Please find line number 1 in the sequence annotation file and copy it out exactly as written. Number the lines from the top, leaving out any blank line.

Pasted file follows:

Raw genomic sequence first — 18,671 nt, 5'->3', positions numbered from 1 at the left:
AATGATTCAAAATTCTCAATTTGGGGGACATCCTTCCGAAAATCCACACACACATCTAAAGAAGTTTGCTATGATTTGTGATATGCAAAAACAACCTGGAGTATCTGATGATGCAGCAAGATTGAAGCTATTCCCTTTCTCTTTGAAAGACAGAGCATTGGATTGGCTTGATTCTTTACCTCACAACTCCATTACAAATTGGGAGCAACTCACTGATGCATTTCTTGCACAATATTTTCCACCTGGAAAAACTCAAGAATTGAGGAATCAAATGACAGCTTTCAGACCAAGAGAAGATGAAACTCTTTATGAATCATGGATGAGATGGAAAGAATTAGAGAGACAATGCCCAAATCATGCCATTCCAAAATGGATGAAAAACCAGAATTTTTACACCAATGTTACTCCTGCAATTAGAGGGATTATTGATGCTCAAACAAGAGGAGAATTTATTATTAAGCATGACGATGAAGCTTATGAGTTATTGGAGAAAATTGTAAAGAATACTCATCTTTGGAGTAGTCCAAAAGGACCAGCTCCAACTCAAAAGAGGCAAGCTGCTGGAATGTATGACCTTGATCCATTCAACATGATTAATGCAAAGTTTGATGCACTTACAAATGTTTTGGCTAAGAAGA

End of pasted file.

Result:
Raw genomic sequence first — 18,671 nt, 5'->3', positions numbered from 1 at the left: